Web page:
“The Ethical Subject of Affective Culture” by Dave Boothroyd – Wednesday, March 21, 2012

The Radical Media Forum presents:

“The Ethical Subject of Affective Culture” by Dave Boothroyd – Wednesday,
March 21, 5:30 RHB 142 (Richard Hogarth Building, Goldsmiths).

The desire to develop a theoretical framework for securing the extension
of the ethical to the political has led to an increased and diverse
critical interest in the Emmanuel Levinas’ ethics of alterity. Appraisals
of his ethical philosophy and assessment of its value in relation to the
passage from the ethical to the political, however, often take the form of
insufficiently critical appropriations presenting, as Howard Caygill has
put it, ‘angelicised’ versions of the Levinasian thought of absolute
alterity and infinite responsibility. Alternatively, Levinas is often read
as simply reiteratively insisting on the primacy of the ethical whilst
casting the political as its destruction. I seek to avoid this dichotomy
altogether by taking an entirely different approach to the crucial
Levinasian theme of the substantive materiality of the ethical Subject and
by focussing on Levinas’ radicalisation of empiricism; reading this
‘positively’ (contra Derrida) as a crucial dimension of Levinas’ account
of ethics as arising out of the vulnerability of the ‘I’. From this
perspective, we find Levinas to be closer to Deleuze on the ethical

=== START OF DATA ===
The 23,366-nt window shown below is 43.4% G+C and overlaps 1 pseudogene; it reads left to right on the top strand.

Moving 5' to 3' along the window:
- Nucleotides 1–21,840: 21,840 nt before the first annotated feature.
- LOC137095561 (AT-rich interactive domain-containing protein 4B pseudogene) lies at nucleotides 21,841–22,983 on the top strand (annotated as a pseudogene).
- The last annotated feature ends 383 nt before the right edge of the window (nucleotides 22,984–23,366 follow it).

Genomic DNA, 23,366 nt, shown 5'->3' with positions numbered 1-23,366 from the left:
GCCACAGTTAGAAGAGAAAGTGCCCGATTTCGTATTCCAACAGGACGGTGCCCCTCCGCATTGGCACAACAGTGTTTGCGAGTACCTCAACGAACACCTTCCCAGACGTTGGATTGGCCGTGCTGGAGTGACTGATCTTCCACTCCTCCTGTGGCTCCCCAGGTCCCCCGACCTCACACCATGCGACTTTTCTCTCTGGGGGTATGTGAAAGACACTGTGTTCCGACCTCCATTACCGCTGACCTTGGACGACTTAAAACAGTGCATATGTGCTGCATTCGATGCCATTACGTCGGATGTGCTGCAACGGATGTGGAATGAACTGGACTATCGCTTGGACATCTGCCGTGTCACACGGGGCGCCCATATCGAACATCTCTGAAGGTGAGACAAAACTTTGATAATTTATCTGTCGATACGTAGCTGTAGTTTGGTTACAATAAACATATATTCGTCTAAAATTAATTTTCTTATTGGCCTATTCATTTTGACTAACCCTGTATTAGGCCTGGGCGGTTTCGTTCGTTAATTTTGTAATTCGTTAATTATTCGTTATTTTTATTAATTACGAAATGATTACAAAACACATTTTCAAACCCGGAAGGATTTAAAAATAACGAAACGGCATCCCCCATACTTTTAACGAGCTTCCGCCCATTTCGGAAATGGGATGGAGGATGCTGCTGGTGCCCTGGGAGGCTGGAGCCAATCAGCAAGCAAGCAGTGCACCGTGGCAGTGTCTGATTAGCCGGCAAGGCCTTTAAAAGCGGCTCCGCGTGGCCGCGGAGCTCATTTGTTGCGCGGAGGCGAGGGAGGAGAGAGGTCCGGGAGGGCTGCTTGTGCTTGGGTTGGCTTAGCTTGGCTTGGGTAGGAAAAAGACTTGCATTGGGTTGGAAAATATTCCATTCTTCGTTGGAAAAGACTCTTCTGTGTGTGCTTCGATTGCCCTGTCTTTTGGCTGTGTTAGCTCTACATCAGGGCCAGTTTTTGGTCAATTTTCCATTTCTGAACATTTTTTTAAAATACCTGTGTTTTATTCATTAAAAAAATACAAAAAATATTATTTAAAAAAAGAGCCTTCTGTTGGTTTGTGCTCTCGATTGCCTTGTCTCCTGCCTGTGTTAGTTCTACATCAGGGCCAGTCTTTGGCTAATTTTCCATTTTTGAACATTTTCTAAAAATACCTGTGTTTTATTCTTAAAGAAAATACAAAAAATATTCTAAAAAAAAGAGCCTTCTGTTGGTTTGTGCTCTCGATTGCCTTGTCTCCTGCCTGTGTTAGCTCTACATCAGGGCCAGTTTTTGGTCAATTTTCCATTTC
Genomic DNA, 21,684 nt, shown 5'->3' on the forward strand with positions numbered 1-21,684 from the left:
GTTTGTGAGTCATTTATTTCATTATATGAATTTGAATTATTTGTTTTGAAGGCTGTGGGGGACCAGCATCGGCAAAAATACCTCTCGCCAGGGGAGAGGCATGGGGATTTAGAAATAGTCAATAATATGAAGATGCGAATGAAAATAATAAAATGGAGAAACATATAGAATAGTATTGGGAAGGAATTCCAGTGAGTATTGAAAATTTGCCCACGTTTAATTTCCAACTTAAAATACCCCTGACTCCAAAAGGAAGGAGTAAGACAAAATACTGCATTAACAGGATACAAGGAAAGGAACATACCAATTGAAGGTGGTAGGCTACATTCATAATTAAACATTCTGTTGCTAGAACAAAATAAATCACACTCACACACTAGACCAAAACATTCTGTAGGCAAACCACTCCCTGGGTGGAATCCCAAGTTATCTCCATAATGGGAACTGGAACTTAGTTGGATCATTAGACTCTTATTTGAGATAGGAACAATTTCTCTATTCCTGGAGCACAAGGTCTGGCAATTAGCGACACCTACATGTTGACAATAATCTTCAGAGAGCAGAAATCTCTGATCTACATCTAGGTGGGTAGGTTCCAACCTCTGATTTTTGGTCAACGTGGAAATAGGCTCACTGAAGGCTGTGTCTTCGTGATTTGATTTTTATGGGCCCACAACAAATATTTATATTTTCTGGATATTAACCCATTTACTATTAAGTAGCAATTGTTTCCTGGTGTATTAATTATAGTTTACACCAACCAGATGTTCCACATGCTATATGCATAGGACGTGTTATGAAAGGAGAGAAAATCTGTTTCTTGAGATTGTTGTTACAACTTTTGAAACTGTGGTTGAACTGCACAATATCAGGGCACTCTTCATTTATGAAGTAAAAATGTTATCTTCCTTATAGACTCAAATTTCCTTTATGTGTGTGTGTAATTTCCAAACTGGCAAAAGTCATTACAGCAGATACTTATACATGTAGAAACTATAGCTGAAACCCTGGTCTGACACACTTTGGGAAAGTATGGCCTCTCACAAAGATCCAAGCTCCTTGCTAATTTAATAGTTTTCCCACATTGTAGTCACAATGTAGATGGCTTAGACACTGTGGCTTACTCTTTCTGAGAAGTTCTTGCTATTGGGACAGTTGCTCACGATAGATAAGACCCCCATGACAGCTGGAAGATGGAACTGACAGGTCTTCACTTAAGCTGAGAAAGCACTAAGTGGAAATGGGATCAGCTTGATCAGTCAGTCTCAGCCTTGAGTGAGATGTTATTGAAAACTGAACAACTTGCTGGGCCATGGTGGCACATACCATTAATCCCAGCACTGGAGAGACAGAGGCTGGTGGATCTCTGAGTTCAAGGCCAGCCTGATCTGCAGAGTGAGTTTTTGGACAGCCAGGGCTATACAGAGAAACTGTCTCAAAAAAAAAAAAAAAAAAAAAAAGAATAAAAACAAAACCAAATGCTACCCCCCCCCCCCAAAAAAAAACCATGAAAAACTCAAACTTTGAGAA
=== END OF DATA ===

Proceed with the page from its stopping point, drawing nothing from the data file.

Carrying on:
Subject than has previously been acknowledged. They each consider
philosophy/thought to begin as an existential practice of
‘experimentation’ and subscribe to a philosophical principle of
‘transcendence within immanence’.

I approach this theme by analysing their respective anti-Hegelianisms and
how these relate to the sovereignty of the Subject, and by examining the
role Levinas’ radical empiricism plays in his account of the material
accomplishment of the ethical Subject through ‘separation’. This approach
brings to the fore the ethico-political significance of his thinking the
absolute Other always as the ‘other-in-me’. Finally I turn to how this
alternative approach to Levinas’ ethical Subject relates to contingent
situations, within which ethical demand may or may not arise and
responsibility may or may not be engendered, but which are, nonetheless,
necessarily moments of ‘decision’.


(previous mention of Boothroyd on this blog here)